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Element quincunx

The symbols of the magical elements arranged into a quincunx.

Fire wants to burn, water wants to flow, air wants to rise, earth wants to bind, chaos wants to devour.

–a Cinquain, the second Principle of Magic

Magic is a supernatural force that influences events or produces a desired effect through incantations or other techniques that assure control of the forces of nature. Magic can be drawn from the elements: earth, air, water, fire, and the void (chaos). Mages and Masters (of the elements) are still constantly performing research and experiments to learn more about and further understand magic.

Utilization

Magic may first manifest in humans at around twelve years of age. Some may first experience or use magic first-hand when put in situations of high stress and fear, and others may simply feel it in the small, simple ways and subconscious, innocent acts of magic. Raw power among newly woken mages is very intense, thus requiring them to study to magic to learn control, which they have little of in the beginning. Balance tempers control over magic, and thus ones' ability to use it.

Most mages can access the four elements, drawing on them to perform magic. They can manipulate and handle it and other forms of the elements, such as the wind and ice. With the elements, they can forge metal with earth, shape air into illusions, fire into prophecies, earth into bindings, and water into healing.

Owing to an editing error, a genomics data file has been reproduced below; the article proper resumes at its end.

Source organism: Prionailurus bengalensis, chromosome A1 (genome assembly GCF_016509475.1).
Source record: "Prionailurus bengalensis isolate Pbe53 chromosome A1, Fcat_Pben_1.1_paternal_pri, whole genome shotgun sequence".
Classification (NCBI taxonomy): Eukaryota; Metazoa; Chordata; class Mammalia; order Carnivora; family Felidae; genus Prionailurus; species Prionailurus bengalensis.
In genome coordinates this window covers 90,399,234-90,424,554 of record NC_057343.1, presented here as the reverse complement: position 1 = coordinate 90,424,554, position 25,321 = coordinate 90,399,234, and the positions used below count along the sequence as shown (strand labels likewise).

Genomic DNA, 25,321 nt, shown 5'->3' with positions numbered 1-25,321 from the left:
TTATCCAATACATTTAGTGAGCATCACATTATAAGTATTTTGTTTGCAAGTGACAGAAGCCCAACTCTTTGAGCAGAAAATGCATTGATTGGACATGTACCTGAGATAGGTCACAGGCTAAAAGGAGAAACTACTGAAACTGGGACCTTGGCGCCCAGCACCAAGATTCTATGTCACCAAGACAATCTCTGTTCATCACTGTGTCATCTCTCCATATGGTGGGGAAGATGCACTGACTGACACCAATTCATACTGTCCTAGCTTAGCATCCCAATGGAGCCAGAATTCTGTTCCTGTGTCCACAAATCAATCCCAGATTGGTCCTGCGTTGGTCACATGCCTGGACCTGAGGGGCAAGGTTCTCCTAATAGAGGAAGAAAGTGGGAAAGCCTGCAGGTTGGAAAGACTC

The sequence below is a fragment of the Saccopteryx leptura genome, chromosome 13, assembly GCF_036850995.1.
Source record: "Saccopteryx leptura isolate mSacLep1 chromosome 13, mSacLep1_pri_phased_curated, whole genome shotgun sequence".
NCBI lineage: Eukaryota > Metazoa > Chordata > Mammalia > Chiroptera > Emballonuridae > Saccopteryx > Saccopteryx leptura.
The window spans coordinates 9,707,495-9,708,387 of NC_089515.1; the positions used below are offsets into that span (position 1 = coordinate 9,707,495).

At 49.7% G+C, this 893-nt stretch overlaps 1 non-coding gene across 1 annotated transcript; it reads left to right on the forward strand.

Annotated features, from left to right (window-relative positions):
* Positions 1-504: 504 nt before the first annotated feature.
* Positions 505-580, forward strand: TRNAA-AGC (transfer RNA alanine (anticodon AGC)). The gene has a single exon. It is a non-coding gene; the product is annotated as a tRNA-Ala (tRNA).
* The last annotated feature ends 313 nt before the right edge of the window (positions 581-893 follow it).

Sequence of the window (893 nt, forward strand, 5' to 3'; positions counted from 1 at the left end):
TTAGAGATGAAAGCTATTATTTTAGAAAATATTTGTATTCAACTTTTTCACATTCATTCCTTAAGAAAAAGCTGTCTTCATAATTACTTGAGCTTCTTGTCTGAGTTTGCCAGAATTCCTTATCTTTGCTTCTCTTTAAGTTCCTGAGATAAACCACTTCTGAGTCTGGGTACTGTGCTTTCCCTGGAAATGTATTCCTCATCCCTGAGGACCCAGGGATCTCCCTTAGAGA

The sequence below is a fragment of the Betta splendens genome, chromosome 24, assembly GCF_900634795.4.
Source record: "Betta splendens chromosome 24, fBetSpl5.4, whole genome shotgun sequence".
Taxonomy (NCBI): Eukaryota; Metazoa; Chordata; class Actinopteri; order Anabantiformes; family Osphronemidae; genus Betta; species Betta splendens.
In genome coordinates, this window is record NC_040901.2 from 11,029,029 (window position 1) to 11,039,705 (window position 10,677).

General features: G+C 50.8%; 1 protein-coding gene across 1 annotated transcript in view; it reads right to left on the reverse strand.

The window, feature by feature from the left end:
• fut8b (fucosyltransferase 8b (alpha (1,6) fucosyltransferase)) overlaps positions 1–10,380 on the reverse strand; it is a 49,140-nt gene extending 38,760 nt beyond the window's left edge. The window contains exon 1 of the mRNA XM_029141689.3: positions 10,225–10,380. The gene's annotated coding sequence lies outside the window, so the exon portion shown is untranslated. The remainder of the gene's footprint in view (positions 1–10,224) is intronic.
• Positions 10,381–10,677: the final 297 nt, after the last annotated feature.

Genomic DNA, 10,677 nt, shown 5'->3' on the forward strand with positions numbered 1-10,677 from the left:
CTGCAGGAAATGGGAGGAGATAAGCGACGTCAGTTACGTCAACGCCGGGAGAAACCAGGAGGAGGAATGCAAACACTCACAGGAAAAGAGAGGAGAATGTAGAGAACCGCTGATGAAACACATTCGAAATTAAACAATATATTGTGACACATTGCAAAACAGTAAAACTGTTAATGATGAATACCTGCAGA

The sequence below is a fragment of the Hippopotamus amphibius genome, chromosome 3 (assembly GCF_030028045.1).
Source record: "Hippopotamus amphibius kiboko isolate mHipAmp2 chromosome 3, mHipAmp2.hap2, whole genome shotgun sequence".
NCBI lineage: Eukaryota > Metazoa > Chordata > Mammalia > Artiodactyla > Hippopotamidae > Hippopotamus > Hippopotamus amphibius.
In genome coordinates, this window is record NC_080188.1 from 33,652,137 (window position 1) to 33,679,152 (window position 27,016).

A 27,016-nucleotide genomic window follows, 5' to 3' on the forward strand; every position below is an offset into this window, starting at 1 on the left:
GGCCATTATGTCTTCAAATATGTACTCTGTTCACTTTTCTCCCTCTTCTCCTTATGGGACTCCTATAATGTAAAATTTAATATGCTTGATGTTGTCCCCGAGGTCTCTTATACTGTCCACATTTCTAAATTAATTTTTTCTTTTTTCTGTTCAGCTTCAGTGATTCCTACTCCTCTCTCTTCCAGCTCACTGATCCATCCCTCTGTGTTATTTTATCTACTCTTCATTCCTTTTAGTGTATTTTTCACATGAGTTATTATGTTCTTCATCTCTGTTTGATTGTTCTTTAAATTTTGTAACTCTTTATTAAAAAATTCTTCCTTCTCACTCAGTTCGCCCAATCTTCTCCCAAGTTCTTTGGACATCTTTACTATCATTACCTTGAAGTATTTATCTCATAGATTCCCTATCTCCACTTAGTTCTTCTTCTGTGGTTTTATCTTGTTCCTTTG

Some mages can also access the void. This is rare, however, and considered very dangerous and terrible, because it is perceived as creating, or bringing, something, which they consider chaos, from the nothingness of the void, hence their titles as "makers", or Makaris.

Limitation

There are many dangers to drawing from the elements, not just from the void. History has revealed that all mages, regardless of their level of ability, have limits; thus, the use of magic must come with training—for balance and control—and consideration of certain rules.

One may get more power fast by opening oneself and coming closer to an element, such as eating rocks or sand for earth magic, matches for fire magic, and blood for its oxygen for air magic. Its danger, however, lies in the lack of the mage's control over the overwhelming power he/she would receive and may possibly lead to the mage being drawn into an element, burning away the soul and replacing it with fire, air, water, earth, or chaos. The mage may then become an elemental, or Devoured.

To help with this, when they feel themselves overextending and being drawn into, or consumed by, an element, the mages can reach for its opposite, called the counterweight. The same can be applied for when fighting an elemental that can absorb them—the mage can use the opposing element to gain an advantage.

In the case of chaos, the counterweight is in the form of another person, meant to bring the Makar back down or regain control during the surge of power, during which an inexperienced Makar may not want to or be able to stop.

Five Principles

Through the years, the mages have developed the Five Principles of Magic:

  1. Power comes from imbalance; control comes from balance.
  2. All elements act according to their nature: Fire wants to burn, water wants to flow, air wants to rise, earth wants to bind, chaos wants to devour.
  3. In all magic, there is an exchange of power.
  4. You can change a thing’s shape, but not its essential nature.
  5. All elements have a counterweight. Fire is the counterweight of water. Air is the counterweight of earth. The counterweight of chaos is the soul.

References

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